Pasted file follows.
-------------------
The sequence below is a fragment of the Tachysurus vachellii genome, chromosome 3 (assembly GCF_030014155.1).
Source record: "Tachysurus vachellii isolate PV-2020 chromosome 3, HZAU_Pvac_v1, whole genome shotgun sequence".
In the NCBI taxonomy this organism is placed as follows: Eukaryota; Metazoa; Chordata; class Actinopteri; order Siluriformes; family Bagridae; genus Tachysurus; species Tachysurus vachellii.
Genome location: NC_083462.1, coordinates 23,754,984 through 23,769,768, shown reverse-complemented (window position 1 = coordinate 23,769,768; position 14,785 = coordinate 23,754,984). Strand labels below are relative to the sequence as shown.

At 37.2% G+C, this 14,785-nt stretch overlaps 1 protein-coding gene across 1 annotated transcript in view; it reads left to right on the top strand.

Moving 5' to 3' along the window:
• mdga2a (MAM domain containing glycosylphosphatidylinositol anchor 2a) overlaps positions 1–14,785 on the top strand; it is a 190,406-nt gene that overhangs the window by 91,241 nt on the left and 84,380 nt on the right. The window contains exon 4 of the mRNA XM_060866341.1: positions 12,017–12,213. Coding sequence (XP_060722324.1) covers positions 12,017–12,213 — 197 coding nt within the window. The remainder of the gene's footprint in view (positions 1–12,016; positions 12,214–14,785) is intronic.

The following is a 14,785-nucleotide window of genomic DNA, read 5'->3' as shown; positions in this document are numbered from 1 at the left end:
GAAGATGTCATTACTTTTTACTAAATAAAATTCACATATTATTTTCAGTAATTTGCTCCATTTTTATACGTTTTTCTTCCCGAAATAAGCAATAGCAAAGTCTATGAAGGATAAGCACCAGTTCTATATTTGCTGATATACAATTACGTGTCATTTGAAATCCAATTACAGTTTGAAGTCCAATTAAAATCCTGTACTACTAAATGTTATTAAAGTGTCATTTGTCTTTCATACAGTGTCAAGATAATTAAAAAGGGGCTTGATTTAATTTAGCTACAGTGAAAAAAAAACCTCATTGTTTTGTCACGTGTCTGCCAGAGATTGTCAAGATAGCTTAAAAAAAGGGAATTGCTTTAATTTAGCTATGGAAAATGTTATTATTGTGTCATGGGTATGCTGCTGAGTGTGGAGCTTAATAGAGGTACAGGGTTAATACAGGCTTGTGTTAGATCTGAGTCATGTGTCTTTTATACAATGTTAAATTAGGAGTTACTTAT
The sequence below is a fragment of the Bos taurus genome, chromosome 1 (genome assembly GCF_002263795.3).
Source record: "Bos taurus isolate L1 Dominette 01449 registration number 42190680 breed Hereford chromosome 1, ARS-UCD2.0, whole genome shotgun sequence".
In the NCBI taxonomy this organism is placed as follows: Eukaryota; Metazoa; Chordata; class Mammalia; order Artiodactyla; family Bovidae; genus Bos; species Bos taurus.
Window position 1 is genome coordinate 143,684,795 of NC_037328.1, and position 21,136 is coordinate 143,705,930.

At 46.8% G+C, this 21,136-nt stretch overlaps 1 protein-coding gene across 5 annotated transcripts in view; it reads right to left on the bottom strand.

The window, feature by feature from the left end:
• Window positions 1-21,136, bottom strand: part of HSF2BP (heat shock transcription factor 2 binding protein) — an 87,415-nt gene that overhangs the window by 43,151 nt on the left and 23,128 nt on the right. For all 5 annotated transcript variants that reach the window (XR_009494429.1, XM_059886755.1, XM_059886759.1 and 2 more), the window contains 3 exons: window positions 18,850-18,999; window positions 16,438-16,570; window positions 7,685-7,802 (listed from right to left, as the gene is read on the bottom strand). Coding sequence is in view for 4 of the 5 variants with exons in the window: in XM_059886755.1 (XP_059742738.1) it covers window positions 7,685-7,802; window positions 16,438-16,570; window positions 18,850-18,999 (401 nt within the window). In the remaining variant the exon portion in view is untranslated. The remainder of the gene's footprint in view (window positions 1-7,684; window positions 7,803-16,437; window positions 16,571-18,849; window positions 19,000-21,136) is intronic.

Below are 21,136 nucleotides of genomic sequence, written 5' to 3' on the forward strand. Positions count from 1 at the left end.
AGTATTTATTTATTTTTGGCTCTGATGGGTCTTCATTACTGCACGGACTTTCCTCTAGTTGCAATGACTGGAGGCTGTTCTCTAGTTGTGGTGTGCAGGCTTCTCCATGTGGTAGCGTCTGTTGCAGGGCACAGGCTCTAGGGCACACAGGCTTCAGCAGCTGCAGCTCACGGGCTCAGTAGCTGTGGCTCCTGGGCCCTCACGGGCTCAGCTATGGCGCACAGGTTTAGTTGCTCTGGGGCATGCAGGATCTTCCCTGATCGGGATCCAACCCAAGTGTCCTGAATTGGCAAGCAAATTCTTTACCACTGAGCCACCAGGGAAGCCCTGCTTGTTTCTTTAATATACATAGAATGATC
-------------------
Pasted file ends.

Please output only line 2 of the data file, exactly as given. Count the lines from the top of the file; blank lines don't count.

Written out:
Source record: "Tachysurus vachellii isolate PV-2020 chromosome 3, HZAU_Pvac_v1, whole genome shotgun sequence".